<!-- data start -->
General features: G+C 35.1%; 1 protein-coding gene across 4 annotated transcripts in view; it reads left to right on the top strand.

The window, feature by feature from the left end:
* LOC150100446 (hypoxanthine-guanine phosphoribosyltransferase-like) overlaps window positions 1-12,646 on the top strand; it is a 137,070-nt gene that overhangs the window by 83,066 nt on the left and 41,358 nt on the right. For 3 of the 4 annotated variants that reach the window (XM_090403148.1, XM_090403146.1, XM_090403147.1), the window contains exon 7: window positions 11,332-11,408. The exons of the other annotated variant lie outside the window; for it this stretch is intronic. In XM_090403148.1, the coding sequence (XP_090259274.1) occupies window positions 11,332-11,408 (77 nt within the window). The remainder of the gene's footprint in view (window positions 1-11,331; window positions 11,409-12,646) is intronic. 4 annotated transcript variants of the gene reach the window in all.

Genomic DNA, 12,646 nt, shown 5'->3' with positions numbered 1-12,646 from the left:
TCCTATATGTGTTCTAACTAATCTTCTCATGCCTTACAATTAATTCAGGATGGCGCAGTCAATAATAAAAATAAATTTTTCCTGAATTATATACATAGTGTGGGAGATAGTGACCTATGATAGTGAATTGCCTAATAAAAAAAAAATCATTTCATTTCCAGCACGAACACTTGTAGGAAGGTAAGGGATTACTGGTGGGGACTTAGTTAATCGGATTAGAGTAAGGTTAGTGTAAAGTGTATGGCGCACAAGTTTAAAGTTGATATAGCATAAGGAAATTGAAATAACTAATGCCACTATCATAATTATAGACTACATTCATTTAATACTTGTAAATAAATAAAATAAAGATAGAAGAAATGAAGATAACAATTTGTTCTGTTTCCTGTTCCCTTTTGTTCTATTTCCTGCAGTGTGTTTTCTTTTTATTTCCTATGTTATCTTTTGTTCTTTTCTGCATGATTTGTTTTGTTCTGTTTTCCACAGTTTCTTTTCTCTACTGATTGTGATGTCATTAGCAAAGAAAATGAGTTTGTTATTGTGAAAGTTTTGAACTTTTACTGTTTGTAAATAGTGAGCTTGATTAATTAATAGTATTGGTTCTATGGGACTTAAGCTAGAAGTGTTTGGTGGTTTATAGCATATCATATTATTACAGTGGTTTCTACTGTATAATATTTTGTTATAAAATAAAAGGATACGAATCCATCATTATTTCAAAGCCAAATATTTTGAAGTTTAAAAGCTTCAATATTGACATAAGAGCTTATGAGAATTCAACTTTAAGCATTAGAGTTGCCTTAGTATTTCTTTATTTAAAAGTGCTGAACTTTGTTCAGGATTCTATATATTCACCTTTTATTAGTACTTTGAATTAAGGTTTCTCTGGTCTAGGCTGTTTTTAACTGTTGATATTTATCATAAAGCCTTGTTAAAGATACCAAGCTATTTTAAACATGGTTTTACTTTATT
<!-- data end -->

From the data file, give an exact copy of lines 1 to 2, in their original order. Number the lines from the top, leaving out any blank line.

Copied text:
General features: G+C 35.1%; 1 protein-coding gene across 4 annotated transcripts in view; it reads left to right on the top strand.

The window, feature by feature from the left end: